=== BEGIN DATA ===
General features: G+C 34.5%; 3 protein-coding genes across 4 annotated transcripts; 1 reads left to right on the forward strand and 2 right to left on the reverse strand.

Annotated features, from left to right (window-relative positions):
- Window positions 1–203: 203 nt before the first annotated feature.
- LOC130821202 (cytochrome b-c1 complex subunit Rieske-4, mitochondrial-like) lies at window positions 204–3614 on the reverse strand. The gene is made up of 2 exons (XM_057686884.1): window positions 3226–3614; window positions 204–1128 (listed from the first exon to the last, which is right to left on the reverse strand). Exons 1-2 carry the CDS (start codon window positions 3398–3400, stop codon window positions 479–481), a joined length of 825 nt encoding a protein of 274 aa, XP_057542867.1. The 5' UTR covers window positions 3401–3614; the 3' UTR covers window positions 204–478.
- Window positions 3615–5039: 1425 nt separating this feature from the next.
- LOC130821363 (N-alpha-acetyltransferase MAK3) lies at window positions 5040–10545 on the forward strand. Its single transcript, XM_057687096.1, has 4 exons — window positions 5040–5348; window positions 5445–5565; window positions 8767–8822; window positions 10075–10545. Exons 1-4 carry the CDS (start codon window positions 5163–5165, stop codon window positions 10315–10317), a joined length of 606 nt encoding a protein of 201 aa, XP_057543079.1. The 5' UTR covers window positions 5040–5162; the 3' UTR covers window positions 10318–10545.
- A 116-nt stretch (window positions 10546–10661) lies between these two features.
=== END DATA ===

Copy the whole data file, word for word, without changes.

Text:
General features: G+C 34.5%; 3 protein-coding genes across 4 annotated transcripts; 1 reads left to right on the forward strand and 2 right to left on the reverse strand.

Annotated features, from left to right (window-relative positions):
- Window positions 1–203: 203 nt before the first annotated feature.
- LOC130821202 (cytochrome b-c1 complex subunit Rieske-4, mitochondrial-like) lies at window positions 204–3614 on the reverse strand. The gene is made up of 2 exons (XM_057686884.1): window positions 3226–3614; window positions 204–1128 (listed from the first exon to the last, which is right to left on the reverse strand). Exons 1-2 carry the CDS (start codon window positions 3398–3400, stop codon window positions 479–481), a joined length of 825 nt encoding a protein of 274 aa, XP_057542867.1. The 5' UTR covers window positions 3401–3614; the 3' UTR covers window positions 204–478.
- Window positions 3615–5039: 1425 nt separating this feature from the next.
- LOC130821363 (N-alpha-acetyltransferase MAK3) lies at window positions 5040–10545 on the forward strand. Its single transcript, XM_057687096.1, has 4 exons — window positions 5040–5348; window positions 5445–5565; window positions 8767–8822; window positions 10075–10545. Exons 1-4 carry the CDS (start codon window positions 5163–5165, stop codon window positions 10315–10317), a joined length of 606 nt encoding a protein of 201 aa, XP_057543079.1. The 5' UTR covers window positions 5040–5162; the 3' UTR covers window positions 10318–10545.
- A 116-nt stretch (window positions 10546–10661) lies between these two features.